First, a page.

• 475g flour
  • 225 ml warm water
  • 30g fresh yeast
  • 1 teaspoon salt
  • Extra virgin olive oil

Dressing ingredients

Author of this recipe

Chef Orielo

Chef Orielo

Food blogger / food writer

I love using vegetables in my kitchen, which has a marked Read more

If there is one thing that Spain undoubtedly offers it is its cultural and gastronomic diversity. In this case we are travelling to Cataluña to learn to make 'coca recapte' with smoky grilled vegetables - a traditional Spanish leavened flatbread with a Mediterranean twist.

Spanish 'Cocas' work great with any topping, both sweet and savoury. In this recipe we will top it with eggplant, roasted capsicum, and finely diced white and purple onions, and finish it off with black olives. If you add tomato it’s even more delicious... and of course, you must drizzle it with a nice extra virgin olive oil and fresh ground pepper. Some spices are suggested but add them to your own taste. Personally, my little trick at the end is to garnish with lots of finely chopped fresh basil.

Total votes: 820


Make the base:

Dissolve the fresh yeast in the lukewarm water

Add 1/3 of the flour, salt and dissolved yeast to a kneading machine (or a bowl large enough to knead the dough) and knead, slowly incorporating the rest of the flour as the ingredients combine.

Add a splash of olive oil to moisten the dough.

Knead the dough for at least 10 minutes to develop the gluten and give it a nice elasticity. When the dough is ready, roll into a ball and place in a greased bowl, sprinkle a bit more olive oil, and cover with plastic wrap. Allow to rise for at least an hour. While the dough rises, skip ahead and get the vegetables ready.

When the dough has risen, sprinkle the worktop with flour to prevent the dough sticking and begin to roll the dough thinly about the same size as your tray.

Line a tray with baking paper and place the dough on the tray, using a fork to gently poke holes all over the dough. Bake about 10 minutes at 180ºC.

Prepare the vegetable topping:

Slice the onions Julienne-style and sauté in a little oil over low heat until they are soft and fragrant. When they are almost ready, add a tablespoon of sugar to caramelise them slightly.

Cut the eggplant in half lengthwise and, in an oven preheated to 200ºC, roast the whole capsicums and the eggplant halves for about 40 minutes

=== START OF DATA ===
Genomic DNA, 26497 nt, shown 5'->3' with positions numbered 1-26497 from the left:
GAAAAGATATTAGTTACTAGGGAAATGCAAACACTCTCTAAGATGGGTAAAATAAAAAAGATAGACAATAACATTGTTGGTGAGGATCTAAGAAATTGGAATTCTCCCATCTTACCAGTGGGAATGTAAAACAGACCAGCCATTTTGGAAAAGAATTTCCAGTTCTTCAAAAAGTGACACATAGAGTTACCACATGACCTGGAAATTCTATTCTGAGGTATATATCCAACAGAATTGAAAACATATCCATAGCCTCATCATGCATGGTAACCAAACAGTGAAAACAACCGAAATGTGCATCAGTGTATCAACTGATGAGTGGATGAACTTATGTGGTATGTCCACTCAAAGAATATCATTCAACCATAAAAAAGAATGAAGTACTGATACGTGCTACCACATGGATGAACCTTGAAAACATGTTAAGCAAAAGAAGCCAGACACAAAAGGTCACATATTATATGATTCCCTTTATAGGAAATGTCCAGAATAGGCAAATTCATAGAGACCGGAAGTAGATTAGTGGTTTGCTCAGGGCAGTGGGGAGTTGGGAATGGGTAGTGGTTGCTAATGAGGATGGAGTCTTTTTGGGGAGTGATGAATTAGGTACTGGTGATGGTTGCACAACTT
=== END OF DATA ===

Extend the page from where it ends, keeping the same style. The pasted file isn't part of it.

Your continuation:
When the capsicum and eggplant are ready, place them in a plastic bowl and allow them to “sweat” (to loosen the skin) until they cool. Peel them well and remove the seeds and the stem.

Cut the eggplants and the capsicum into long strips. Also slice the tomato and olives.

Combine the base and vegetables:

Top the almost baked flatbread with the vegetables. Dress with lots of fresh basil leaves, oregano, salt and pepper. Of course, being a Spanish dish, drizzle a bit of extra virgin olive oil.

Finish off the platter in the oven at 180ºC for  another 10 minutes and serve. (Along with a fresh garden salad of course!)

Tips from the author

Coca recapte was like the blueprint for pizza; a base of dough and on top... whatever you want!

Though it is known as coca recapte, in Catalan we often call it “coca whatever is at hand”, ha ha... Like many dishes from the Spanish cuisine, it has its roots in a time of scarcity, where they cooked with whatever they had, or what was given to you by your neighbours out of kindness. They are usually inexpensive to make, but very very healthy. And as we often point out, Spanish cuisine often has many similarities to other Mediterranean dishes (like pizza in Italy or Arabic pita bread).

As I prefer the flatbread nice and crisp, I recommend baking it on its own first so that it does not absorb the moisture from the vegetables, but if you prefer the dough a little chewy, just bake it already topped with your preferred topping.

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